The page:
1. Teach your new dog the house rules from the instant you come home. Even though you may want to give your new dog a few days to adjust before imposing rules and restrictions, this delay in training has the potential to be both frustrating and damaging over the long run. When your dog first comes home with you, he will probably be a bit wary of the new living environment and what to expect from you. If you do not immediately establish yourself as the “Alpha” figure, to whom he can look to for guidance and leadership, he will actually feel more confused and distressed.  If you are consistent in your expectations from day one, your new dog will be clear about what to “give” you (even though there are bound to be slip-ups and regressions), and will quickly learn the house rules and expectations. If you change the rules a few days after your dog arrived home, he won’t understand why, and will simply feel more confused and will have a harder time adjusting to a new set of expectations.

2. A dog crate is your best “dogsitter.” Contrary to some people’s belief that a dog crate is cruel or some form of punishment, a dog crate, when introduced properly, is actually a safe haven for your dog that he will come to view as his own den. Dogs’ ancestors (wolves) all retreated to dens for safety, sleep, and warmth, and your domesticated dog is not that far removed from that “denning” instinct. In the overwhelmingly large space that your house will feel like to him, he will experience a lot of anxiety and overstimulation without a small confined place that he can go to whenever he likes, to call his own! This “doggie den” is equivalent to a toddler’s playpen (again, you wouldn’t let your toddler loose in your house unsupervised and expect contentment and peace). Your dog will be safe from tempting (and dangerous) electrical wires, household cleaners, delicious-looking coffee table legs, and your newest Jimmy Choos. There are many options that you can use for your dog’s “den,” but a hard sided plastic dog travel crate, open wire-frame “training crate,” or even a small room in your house is ideal.  Feed your dog in the den, give him treats and chew toys in the den, and place him in the den while you are in the room (so he can see you) for increasing amounts of time, so he will still feel as though he is part of the activity, and not shut away for punishment. Do not ever use the den or crate as a form of punishment.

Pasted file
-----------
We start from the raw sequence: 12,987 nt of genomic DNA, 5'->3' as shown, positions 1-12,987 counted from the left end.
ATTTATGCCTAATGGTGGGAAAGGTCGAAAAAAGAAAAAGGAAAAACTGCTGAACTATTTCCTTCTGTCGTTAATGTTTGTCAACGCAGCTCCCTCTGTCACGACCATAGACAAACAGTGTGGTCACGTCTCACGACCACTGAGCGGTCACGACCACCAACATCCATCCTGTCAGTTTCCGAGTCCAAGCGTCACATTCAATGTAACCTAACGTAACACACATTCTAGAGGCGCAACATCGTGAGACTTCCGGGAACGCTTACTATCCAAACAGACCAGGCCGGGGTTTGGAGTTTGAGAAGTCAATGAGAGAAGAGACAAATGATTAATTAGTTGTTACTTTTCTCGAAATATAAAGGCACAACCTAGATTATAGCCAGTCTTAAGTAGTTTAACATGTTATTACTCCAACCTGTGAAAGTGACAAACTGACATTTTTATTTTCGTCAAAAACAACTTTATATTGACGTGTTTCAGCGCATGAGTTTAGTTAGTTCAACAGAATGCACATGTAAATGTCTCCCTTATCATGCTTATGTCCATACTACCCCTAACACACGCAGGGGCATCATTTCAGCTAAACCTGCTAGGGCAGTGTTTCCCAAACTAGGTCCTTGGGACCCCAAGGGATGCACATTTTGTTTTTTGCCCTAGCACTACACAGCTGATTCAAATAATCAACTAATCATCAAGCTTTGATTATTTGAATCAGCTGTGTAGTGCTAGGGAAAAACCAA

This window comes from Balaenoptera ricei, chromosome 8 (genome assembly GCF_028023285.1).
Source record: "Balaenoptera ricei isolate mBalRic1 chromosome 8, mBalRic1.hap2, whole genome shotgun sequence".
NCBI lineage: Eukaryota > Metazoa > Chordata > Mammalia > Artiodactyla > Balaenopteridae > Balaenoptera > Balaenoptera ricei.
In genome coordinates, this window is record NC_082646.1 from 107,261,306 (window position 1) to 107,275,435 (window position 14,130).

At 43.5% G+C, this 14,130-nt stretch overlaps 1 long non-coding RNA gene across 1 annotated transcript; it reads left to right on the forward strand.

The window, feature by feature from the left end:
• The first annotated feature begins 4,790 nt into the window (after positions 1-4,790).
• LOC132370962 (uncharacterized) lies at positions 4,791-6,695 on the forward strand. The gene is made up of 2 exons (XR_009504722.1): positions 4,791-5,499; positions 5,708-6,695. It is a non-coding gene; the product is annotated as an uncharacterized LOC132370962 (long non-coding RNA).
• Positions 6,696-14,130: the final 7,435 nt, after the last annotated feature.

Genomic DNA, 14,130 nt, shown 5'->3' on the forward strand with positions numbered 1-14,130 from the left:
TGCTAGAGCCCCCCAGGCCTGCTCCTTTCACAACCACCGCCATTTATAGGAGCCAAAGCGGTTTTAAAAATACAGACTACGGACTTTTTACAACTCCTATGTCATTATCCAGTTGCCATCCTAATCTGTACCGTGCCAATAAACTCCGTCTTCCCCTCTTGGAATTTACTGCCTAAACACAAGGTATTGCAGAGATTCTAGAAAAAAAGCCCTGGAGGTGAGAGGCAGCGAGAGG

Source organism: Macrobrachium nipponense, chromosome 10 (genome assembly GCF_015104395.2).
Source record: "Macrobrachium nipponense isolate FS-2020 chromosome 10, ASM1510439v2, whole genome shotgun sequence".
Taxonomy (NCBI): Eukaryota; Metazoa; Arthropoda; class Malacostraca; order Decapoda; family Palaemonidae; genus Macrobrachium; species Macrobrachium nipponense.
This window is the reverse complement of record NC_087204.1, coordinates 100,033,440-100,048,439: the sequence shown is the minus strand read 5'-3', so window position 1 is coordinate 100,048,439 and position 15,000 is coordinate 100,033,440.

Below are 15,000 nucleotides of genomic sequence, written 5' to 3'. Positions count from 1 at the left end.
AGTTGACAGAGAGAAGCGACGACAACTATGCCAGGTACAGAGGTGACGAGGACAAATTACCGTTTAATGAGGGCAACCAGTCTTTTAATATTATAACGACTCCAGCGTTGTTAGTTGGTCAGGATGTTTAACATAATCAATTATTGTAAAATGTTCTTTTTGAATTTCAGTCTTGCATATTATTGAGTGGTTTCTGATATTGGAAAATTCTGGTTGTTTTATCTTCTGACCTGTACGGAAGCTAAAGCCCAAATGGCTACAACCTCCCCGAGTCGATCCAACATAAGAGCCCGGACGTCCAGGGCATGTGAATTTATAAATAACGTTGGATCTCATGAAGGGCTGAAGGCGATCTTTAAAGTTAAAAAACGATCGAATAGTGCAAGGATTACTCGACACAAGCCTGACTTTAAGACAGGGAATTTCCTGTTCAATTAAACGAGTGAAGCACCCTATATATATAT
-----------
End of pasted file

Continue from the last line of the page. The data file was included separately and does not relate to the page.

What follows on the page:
Keep your new dog either supervised or safely confined with appropriate chew toys at all times. Initially when your dog is loose in the house or in the yard you should be supervising in order to gently redirect your dog’s attention to something more appropriate when he “misbehaves” or chooses to do something inappropriate. If you are vigilant about supervising your dog and showing him the difference between acceptable and unacceptable chew items, your dog will learn to calm down quietly, entertain himself with his designated chew toys and eventually become trustworthy in your absence.

3. Try not to overwhelm your new dog with too much activity during his initial adjustment period, which can last anywhere from a few days to a few weeks, depending on the individual dog, breed, his background, and age of the dog. Even though you want to introduce him to everyone and take him everywhere, all of this excitement (and new people) could be extremely stressful for your dog. It is best for your dog to spend the first couple of weeks quietly settling in and getting to know you (and your family) with brief but very frequent outings in your neighborhood to continue the socialization process. In the beginning, limit introductions to just a few visitors at a time, or the occasional dog and owner you may meet on the street. Always carry some treats with you to help form a positive association to new people.  Don’t, for example, take your new dog, to your niece’s birthday party as the entertainment for the kids! However, it is important to socialize your dog with ever increasing amounts of people, of all different ages, and dogs. Just take it slow and pay close attention to the signals your dog gives you and you will form a lasting bond that will only grow and strengthen over time!